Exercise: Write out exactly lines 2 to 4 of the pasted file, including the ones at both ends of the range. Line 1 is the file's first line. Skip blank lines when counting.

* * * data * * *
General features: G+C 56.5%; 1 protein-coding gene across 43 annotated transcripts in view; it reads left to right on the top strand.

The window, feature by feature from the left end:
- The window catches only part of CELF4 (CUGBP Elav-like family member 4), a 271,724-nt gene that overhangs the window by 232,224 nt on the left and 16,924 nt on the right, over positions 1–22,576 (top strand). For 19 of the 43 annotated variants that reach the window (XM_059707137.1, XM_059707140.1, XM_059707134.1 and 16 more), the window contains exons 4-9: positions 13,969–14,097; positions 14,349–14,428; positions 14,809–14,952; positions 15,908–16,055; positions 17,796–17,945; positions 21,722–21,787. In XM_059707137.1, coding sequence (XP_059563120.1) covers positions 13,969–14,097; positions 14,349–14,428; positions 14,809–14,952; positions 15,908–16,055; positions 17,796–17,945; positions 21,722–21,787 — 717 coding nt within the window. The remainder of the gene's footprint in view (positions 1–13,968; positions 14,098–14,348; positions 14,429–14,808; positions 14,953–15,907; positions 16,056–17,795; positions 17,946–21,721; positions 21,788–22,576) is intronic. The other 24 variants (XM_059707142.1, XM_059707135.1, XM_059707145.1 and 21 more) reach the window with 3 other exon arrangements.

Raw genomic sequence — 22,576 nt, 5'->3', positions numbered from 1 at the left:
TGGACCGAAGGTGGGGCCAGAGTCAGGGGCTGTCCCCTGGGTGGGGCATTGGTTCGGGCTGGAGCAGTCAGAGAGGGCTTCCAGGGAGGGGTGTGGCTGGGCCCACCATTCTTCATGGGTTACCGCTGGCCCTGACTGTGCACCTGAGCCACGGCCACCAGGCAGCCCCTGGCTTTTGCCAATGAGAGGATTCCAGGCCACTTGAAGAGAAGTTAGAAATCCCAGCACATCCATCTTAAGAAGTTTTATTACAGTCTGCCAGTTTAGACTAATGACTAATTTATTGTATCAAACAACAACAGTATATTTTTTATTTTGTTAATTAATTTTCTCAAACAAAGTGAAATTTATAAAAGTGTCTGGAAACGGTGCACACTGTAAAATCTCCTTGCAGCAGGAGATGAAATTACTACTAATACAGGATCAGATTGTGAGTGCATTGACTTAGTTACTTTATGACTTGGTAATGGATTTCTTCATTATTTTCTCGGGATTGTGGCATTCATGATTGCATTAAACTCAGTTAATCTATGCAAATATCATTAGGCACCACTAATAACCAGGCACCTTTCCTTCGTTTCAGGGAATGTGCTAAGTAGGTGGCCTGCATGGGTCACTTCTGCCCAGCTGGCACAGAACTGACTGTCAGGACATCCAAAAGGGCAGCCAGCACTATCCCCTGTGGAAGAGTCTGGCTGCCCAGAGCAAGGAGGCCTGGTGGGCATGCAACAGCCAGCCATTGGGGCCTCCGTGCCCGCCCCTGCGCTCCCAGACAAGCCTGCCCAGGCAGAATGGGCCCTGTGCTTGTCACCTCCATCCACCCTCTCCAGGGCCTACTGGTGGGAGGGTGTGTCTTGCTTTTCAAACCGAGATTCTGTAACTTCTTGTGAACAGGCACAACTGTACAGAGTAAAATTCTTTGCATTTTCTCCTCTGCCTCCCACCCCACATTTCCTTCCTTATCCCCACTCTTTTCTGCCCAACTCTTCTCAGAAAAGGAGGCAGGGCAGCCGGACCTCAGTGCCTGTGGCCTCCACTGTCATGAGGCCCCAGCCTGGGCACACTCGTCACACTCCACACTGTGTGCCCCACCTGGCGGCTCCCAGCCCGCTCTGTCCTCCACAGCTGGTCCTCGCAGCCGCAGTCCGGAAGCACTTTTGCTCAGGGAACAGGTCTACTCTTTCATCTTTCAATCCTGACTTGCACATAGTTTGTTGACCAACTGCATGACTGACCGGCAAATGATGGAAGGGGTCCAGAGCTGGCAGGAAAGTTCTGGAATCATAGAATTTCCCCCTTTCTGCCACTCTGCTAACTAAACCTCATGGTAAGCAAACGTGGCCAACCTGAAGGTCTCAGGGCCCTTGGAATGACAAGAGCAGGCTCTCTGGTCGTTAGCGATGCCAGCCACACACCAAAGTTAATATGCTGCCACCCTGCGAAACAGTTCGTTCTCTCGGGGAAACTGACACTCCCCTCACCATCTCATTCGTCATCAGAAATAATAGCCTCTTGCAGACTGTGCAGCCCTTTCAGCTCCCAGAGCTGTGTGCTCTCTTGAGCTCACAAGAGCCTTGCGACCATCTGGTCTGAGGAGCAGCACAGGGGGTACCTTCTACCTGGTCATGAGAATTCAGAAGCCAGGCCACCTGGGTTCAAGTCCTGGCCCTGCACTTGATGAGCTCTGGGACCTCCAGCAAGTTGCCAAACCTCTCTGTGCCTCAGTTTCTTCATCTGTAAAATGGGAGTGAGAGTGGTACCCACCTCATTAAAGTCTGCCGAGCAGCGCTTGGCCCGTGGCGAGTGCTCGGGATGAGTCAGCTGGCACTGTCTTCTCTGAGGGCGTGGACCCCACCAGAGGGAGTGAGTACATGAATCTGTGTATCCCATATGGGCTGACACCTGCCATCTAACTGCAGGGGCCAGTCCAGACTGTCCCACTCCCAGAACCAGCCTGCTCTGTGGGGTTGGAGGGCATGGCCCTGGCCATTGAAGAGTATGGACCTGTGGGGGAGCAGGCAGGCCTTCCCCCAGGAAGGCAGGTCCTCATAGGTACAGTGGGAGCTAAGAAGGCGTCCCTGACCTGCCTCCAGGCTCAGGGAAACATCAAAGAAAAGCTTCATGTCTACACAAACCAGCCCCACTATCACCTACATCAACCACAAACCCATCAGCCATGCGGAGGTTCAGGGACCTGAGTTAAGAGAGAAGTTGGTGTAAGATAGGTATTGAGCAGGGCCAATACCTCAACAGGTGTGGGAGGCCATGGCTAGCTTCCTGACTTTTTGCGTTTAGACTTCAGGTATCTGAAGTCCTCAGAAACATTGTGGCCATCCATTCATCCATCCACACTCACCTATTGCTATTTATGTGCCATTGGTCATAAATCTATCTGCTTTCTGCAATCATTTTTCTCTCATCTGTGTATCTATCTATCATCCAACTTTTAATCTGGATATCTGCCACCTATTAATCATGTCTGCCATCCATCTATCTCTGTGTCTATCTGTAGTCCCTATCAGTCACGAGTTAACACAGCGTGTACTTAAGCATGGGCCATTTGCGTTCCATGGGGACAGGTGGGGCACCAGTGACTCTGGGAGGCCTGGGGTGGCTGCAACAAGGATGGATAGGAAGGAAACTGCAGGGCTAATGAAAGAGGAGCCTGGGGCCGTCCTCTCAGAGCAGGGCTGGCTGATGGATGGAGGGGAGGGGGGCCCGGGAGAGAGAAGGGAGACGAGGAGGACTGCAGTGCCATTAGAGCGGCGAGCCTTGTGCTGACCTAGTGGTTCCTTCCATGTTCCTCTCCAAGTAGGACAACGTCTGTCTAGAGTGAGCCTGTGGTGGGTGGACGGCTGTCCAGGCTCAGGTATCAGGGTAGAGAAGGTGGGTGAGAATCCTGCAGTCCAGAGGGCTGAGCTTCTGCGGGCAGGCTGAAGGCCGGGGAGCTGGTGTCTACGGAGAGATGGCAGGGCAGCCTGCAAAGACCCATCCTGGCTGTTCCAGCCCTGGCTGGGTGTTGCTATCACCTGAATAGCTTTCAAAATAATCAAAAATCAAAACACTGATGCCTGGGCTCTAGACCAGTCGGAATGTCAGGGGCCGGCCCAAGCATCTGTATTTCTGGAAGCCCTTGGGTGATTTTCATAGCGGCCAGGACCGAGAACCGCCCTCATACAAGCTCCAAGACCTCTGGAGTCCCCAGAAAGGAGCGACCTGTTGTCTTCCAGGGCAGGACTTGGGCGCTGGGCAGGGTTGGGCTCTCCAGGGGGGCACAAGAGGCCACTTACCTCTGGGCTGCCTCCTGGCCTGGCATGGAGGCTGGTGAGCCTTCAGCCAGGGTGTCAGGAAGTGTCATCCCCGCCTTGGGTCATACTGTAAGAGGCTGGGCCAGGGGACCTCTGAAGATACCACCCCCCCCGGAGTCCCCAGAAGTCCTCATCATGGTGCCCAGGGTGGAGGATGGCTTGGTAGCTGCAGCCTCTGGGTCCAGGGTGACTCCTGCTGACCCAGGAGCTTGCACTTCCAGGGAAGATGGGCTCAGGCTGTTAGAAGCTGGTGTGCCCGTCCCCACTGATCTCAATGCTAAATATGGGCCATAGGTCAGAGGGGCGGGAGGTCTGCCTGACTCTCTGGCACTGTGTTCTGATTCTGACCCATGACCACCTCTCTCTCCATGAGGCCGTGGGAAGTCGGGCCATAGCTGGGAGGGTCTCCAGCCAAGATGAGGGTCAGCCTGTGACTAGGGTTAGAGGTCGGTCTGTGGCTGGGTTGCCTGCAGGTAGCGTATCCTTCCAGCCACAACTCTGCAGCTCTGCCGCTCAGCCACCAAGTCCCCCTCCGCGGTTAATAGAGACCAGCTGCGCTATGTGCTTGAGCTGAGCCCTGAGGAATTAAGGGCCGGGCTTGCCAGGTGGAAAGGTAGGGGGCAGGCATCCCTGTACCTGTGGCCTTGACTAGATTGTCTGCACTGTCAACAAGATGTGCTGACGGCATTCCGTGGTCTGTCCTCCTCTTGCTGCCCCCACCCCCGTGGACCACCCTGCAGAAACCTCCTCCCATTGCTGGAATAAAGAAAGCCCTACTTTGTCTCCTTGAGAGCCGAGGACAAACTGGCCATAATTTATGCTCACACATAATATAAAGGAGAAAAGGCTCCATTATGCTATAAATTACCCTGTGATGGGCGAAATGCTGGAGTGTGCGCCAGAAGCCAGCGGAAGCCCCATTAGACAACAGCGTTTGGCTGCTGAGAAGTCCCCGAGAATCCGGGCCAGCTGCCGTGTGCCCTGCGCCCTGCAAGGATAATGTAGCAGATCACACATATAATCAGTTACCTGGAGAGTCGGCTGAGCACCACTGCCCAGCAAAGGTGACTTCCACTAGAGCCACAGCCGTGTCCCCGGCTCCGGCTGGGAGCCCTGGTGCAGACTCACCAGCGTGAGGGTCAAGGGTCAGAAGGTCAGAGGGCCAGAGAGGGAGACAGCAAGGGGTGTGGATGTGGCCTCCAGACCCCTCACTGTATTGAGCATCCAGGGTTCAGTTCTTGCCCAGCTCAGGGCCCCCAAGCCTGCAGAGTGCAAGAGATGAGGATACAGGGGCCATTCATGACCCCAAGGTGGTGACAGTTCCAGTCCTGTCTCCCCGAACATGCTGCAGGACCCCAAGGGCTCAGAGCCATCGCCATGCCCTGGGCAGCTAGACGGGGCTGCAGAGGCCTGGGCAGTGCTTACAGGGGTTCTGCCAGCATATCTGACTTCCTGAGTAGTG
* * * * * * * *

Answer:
The window, feature by feature from the left end:
- The window catches only part of CELF4 (CUGBP Elav-like family member 4), a 271,724-nt gene that overhangs the window by 232,224 nt on the left and 16,924 nt on the right, over positions 1–22,576 (top strand). For 19 of the 43 annotated variants that reach the window (XM_059707137.1, XM_059707140.1, XM_059707134.1 and 16 more), the window contains exons 4-9: positions 13,969–14,097; positions 14,349–14,428; positions 14,809–14,952; positions 15,908–16,055; positions 17,796–17,945; positions 21,722–21,787. In XM_059707137.1, coding sequence (XP_059563120.1) covers positions 13,969–14,097; positions 14,349–14,428; positions 14,809–14,952; positions 15,908–16,055; positions 17,796–17,945; positions 21,722–21,787 — 717 coding nt within the window. The remainder of the gene's footprint in view (positions 1–13,968; positions 14,098–14,348; positions 14,429–14,808; positions 14,953–15,907; positions 16,056–17,795; positions 17,946–21,721; positions 21,788–22,576) is intronic. The other 24 variants (XM_059707142.1, XM_059707135.1, XM_059707145.1 and 21 more) reach the window with 3 other exon arrangements.

Raw genomic sequence — 22,576 nt, 5'->3', positions numbered from 1 at the left: